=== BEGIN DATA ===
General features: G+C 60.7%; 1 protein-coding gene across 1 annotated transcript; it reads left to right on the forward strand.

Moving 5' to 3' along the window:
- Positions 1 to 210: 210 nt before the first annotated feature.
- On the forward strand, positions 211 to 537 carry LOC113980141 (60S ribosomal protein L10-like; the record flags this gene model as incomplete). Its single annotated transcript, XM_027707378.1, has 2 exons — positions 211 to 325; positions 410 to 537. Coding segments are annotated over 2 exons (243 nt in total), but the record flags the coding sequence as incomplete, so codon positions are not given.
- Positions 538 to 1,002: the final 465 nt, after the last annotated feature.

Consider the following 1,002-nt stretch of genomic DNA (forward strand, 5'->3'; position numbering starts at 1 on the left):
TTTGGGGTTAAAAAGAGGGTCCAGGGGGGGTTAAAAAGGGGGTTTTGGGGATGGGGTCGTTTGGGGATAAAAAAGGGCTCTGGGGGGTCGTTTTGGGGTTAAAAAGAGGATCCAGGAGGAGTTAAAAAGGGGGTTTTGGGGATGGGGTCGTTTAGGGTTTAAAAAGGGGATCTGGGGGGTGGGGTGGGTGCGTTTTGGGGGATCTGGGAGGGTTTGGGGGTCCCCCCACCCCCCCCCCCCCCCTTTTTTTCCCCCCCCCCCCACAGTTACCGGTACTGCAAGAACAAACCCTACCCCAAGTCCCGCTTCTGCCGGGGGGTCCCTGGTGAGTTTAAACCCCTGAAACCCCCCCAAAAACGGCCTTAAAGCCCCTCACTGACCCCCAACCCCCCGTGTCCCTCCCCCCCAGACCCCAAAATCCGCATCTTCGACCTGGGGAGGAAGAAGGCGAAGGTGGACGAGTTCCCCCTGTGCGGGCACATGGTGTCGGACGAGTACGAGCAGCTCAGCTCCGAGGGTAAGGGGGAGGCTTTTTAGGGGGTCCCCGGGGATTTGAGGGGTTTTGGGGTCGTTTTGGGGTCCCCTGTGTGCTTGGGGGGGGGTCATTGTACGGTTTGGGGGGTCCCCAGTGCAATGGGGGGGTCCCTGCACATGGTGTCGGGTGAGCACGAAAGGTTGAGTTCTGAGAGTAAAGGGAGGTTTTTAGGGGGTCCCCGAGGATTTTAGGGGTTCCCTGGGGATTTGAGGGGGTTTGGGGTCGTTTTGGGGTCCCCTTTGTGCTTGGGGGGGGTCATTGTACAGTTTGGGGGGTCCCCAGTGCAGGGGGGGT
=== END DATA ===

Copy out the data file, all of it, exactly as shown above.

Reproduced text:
General features: G+C 60.7%; 1 protein-coding gene across 1 annotated transcript; it reads left to right on the forward strand.

Moving 5' to 3' along the window:
- Positions 1 to 210: 210 nt before the first annotated feature.
- On the forward strand, positions 211 to 537 carry LOC113980141 (60S ribosomal protein L10-like; the record flags this gene model as incomplete). Its single annotated transcript, XM_027707378.1, has 2 exons — positions 211 to 325; positions 410 to 537. Coding segments are annotated over 2 exons (243 nt in total), but the record flags the coding sequence as incomplete, so codon positions are not given.
- Positions 538 to 1,002: the final 465 nt, after the last annotated feature.

Consider the following 1,002-nt stretch of genomic DNA (forward strand, 5'->3'; position numbering starts at 1 on the left):
TTTGGGGTTAAAAAGAGGGTCCAGGGGGGGTTAAAAAGGGGGTTTTGGGGATGGGGTCGTTTGGGGATAAAAAAGGGCTCTGGGGGGTCGTTTTGGGGTTAAAAAGAGGATCCAGGAGGAGTTAAAAAGGGGGTTTTGGGGATGGGGTCGTTTAGGGTTTAAAAAGGGGATCTGGGGGGTGGGGTGGGTGCGTTTTGGGGGATCTGGGAGGGTTTGGGGGTCCCCCCACCCCCCCCCCCCCCCTTTTTTTCCCCCCCCCCCCACAGTTACCGGTACTGCAAGAACAAACCCTACCCCAAGTCCCGCTTCTGCCGGGGGGTCCCTGGTGAGTTTAAACCCCTGAAACCCCCCCAAAAACGGCCTTAAAGCCCCTCACTGACCCCCAACCCCCCGTGTCCCTCCCCCCCAGACCCCAAAATCCGCATCTTCGACCTGGGGAGGAAGAAGGCGAAGGTGGACGAGTTCCCCCTGTGCGGGCACATGGTGTCGGACGAGTACGAGCAGCTCAGCTCCGAGGGTAAGGGGGAGGCTTTTTAGGGGGTCCCCGGGGATTTGAGGGGTTTTGGGGTCGTTTTGGGGTCCCCTGTGTGCTTGGGGGGGGGTCATTGTACGGTTTGGGGGGTCCCCAGTGCAATGGGGGGGTCCCTGCACATGGTGTCGGGTGAGCACGAAAGGTTGAGTTCTGAGAGTAAAGGGAGGTTTTTAGGGGGTCCCCGAGGATTTTAGGGGTTCCCTGGGGATTTGAGGGGGTTTGGGGTCGTTTTGGGGTCCCCTTTGTGCTTGGGGGGGGTCATTGTACAGTTTGGGGGGTCCCCAGTGCAGGGGGGGT